On May 13, 1787, a group of about 1,400 people in 11 ships set sail from Portsmouth, England. Their destination was a vaguely described bay in the continent of Australia, newly discovered to Europeans. In a stunning feat of planning and navigation, nearly all of the voyagers survived and arrived in Botany Bay about a year later. Here, they established the first European settlement in Australia.A wide variety of people made up this legendary “First Fleet.” Military and government officials, along with their wives and children, led the group. Sailors, cooks, masons, and other workers hoped to establish new lives in the new colony.Perhaps most famously, the First Fleet included more than 700 convicts. The settlement at Botany Bay was intended to be a penal colony. The convicts of the First Fleet included both men and women. Most were British, but a few were American, French, and even African. Their crimes ranged from theft to assault. Most convicts were sentenced to seven years’ “transportation” (the term for the sending of prisoners to a usually far-off penal colony).The First Fleet departed from Portsmouth, then briefly docked in the Canary Islands off the coast of Africa. The ships then crossed the Atlantic Ocean to Rio de Janeiro, Brazil, where they took on huge stores of food and freshwater. Then the fleet sailed back across the Atlantic to Cape Town, South Africa, where they took on even more food, including livestock. The main portion of the journey was across the entire Indian Ocean, from Cape Town to Botany Bay—24,000 kilometers (15,000 miles).Botany Bay was not as hospitable as the group had hoped. The bay was shallow, there was not a large supply of freshwater, and the land was not fertile. Nearby, however, officers of the First Fleet discovered a beautiful harbor with all those qualities. They named it after the British Home Secretary, Lord Sydney. The day the First Fleet discovered Sydney Harbor is celebrated as Australia’s national holiday, Australia Day.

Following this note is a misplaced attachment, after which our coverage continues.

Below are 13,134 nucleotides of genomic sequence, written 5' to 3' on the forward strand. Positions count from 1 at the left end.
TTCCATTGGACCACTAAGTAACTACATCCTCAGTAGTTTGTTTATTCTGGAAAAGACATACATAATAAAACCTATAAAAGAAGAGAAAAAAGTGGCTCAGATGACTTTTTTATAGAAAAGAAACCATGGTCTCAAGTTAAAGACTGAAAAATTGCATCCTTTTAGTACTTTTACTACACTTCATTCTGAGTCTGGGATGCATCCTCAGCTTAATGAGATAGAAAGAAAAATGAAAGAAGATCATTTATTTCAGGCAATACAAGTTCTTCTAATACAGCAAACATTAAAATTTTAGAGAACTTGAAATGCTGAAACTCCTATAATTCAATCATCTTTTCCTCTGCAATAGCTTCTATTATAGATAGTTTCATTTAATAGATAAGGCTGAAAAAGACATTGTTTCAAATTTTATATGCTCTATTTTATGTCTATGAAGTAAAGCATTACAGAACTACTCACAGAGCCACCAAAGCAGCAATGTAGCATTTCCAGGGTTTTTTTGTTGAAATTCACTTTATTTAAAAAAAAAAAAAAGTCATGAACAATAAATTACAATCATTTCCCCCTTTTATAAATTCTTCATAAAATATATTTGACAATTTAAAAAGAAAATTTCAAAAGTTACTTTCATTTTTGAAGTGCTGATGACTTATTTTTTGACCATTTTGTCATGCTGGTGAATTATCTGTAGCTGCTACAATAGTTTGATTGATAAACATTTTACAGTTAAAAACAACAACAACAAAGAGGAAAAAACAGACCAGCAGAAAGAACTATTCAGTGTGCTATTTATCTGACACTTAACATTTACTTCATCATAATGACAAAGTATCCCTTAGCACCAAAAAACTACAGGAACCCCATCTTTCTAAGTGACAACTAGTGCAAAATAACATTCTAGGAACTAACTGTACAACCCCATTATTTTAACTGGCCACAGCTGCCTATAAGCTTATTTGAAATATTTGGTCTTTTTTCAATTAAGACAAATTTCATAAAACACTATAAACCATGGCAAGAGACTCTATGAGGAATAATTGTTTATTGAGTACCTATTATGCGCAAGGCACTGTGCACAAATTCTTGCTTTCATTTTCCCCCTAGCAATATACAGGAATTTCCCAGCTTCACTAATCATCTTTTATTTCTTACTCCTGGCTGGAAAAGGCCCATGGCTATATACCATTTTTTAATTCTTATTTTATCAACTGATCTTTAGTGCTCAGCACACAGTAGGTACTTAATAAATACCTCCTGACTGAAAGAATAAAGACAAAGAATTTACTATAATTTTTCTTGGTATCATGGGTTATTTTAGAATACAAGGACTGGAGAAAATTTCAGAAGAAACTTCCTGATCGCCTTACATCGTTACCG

Term Part of Speech Definition Encyclopedic Entry bay Noun
body of water partially surrounded by land, usually with a wide mouth to a larger body of water.
Encyclopedic Entry: bay cargo Noun
goods carried by a ship, plane, or other vehicle.
to observe or mark an important event with public and private ceremonies or festivities.
edge of land along the sea or other large body of water.
Encyclopedic Entry: coast colony Noun
people and land separated by distance or culture from the government that controls them.
one of the seven main land masses on Earth.
Encyclopedic Entry: continent convict Noun
prisoner or person who has been convicted of a crime.
place where a person or thing is going.
to bring and secure a ship or boat to a space or facility.
to form or officially organize.
accomplishment or achievement.
able to produce crops or sustain agriculture.
group of ships, usually organized for military purposes.
system or order of a nation, state, or other political unit.
part of a body of water deep enough for ships to dock.
Encyclopedic Entry: harbor holiday Noun
period of celebration or honor.
welcoming or inviting.
famous, heroic, or celebrated.
livestock noun, plural noun
animals raised for sale and profit.
art and science of determining an object's position, course, and distance traveled.
Encyclopedic Entry: navigation penal Adjective
having to do with prison or punishment.
part of a whole.
path or way.
community or village.
long journey or trip.